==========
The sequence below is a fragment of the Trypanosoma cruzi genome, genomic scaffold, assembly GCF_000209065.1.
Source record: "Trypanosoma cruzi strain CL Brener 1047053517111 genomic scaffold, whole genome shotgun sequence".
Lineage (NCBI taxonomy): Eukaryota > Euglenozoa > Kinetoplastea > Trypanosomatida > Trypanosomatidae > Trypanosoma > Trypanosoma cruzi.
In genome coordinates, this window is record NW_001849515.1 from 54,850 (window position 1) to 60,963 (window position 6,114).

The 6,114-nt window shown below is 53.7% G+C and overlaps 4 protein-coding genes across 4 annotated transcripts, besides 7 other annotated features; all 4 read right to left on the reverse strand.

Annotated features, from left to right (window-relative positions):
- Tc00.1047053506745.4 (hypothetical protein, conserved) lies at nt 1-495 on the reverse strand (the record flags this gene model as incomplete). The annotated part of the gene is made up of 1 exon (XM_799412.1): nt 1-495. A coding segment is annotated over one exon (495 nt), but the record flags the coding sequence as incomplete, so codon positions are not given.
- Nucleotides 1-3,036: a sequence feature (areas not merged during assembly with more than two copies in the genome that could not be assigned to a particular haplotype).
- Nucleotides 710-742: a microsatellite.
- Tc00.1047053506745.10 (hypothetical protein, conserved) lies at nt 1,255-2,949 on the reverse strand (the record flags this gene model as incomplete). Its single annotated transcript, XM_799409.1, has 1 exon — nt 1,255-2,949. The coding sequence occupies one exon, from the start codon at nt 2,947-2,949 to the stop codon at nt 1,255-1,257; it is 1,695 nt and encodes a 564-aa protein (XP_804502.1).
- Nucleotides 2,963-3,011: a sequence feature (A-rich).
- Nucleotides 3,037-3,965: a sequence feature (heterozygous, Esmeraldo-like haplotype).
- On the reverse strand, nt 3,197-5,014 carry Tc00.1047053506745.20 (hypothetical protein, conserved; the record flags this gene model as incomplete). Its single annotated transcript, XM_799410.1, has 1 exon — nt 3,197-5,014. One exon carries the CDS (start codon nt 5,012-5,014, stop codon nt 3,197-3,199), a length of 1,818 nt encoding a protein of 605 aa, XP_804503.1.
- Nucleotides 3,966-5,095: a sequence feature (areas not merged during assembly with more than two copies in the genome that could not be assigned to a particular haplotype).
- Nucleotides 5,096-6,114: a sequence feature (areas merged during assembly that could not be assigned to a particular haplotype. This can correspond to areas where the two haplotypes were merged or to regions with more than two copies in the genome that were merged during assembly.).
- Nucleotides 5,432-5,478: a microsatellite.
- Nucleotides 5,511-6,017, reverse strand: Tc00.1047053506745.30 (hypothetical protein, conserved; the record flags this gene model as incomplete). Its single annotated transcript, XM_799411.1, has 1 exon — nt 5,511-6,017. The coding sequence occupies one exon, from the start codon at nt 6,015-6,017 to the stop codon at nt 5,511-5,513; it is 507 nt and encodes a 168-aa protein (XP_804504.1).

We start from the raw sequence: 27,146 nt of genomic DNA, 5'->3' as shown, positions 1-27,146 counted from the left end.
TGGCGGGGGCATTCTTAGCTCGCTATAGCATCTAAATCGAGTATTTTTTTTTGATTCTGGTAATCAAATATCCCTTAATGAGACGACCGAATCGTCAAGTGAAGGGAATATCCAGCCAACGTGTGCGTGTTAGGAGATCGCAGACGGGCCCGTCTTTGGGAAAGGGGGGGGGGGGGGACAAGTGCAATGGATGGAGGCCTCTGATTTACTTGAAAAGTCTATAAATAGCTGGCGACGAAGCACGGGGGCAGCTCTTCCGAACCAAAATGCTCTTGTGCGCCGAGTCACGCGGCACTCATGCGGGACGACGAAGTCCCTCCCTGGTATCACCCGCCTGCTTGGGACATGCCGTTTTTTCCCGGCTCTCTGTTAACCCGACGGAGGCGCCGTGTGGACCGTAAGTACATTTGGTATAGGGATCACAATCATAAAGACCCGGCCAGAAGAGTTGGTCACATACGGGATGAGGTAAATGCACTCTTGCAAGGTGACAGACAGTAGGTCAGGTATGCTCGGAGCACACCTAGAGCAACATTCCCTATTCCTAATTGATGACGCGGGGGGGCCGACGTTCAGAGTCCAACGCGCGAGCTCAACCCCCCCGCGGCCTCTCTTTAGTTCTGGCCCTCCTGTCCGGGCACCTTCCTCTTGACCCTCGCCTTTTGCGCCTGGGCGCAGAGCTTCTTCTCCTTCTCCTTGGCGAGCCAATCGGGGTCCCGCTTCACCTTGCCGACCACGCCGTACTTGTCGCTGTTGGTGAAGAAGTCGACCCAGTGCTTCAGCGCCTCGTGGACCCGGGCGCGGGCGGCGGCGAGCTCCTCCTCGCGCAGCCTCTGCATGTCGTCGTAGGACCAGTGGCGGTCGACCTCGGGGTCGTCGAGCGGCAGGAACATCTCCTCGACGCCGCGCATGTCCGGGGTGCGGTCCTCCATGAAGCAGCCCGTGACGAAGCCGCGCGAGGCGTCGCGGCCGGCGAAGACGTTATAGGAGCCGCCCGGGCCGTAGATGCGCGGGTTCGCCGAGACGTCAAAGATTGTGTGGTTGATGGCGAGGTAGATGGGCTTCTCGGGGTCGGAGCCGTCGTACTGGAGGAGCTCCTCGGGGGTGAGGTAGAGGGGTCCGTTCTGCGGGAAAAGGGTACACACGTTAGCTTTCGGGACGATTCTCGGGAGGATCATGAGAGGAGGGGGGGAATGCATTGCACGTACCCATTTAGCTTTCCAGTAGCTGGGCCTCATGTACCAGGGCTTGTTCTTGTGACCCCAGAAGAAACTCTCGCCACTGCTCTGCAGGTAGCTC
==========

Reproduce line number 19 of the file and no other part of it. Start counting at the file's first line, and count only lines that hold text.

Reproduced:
TGGCGGGGGCATTCTTAGCTCGCTATAGCATCTAAATCGAGTATTTTTTTTTGATTCTGGTAATCAAATATCCCTTAATGAGACGACCGAATCGTCAAGTGAAGGGAATATCCAGCCAACGTGTGCGTGTTAGGAGATCGCAGACGGGCCCGTCTTTGGGAAAGGGGGGGGGGGGGGACAAGTGCAATGGATGGAGGCCTCTGATTTACTTGAAAAGTCTATAAATAGCTGGCGACGAAGCACGGGGGCAGCTCTTCCGAACCAAAATGCTCTTGTGCGCCGAGTCACGCGGCACTCATGCGGGACGACGAAGTCCCTCCCTGGTATCACCCGCCTGCTTGGGACATGCCGTTTTTTCCCGGCTCTCTGTTAACCCGACGGAGGCGCCGTGTGGACCGTAAGTACATTTGGTATAGGGATCACAATCATAAAGACCCGGCCAGAAGAGTTGGTCACATACGGGATGAGGTAAATGCACTCTTGCAAGGTGACAGACAGTAGGTCAGGTATGCTCGGAGCACACCTAGAGCAACATTCCCTATTCCTAATTGATGACGCGGGGGGGCCGACGTTCAGAGTCCAACGCGCGAGCTCAACCCCCCCGCGGCCTCTCTTTAGTTCTGGCCCTCCTGTCCGGGCACCTTCCTCTTGACCCTCGCCTTTTGCGCCTGGGCGCAGAGCTTCTTCTCCTTCTCCTTGGCGAGCCAATCGGGGTCCCGCTTCACCTTGCCGACCACGCCGTACTTGTCGCTGTTGGTGAAGAAGTCGACCCAGTGCTTCAGCGCCTCGTGGACCCGGGCGCGGGCGGCGGCGAGCTCCTCCTCGCGCAGCCTCTGCATGTCGTCGTAGGACCAGTGGCGGTCGACCTCGGGGTCGTCGAGCGGCAGGAACATCTCCTCGACGCCGCGCATGTCCGGGGTGCGGTCCTCCATGAAGCAGCCCGTGACGAAGCCGCGCGAGGCGTCGCGGCCGGCGAAGACGTTATAGGAGCCGCCCGGGCCGTAGATGCGCGGGTTCGCCGAGACGTCAAAGATTGTGTGGTTGATGGCGAGGTAGATGGGCTTCTCGGGGTCGGAGCCGTCGTACTGGAGGAGCTCCTCGGGGGTGAGGTAGAGGGGTCCGTTCTGCGGGAAAAGGGTACACACGTTAGCTTTCGGGACGATTCTCGGGAGGATCATGAGAGGAGGGGGGGAATGCATTGCACGTACCCATTTAGCTTTCCAGTAGCTGGGCCTCATGTACCAGGGCTTGTTCTTGTGACCCCAGAAGAAACTCTCGCCACTGCTCTGCAGGTAGCTC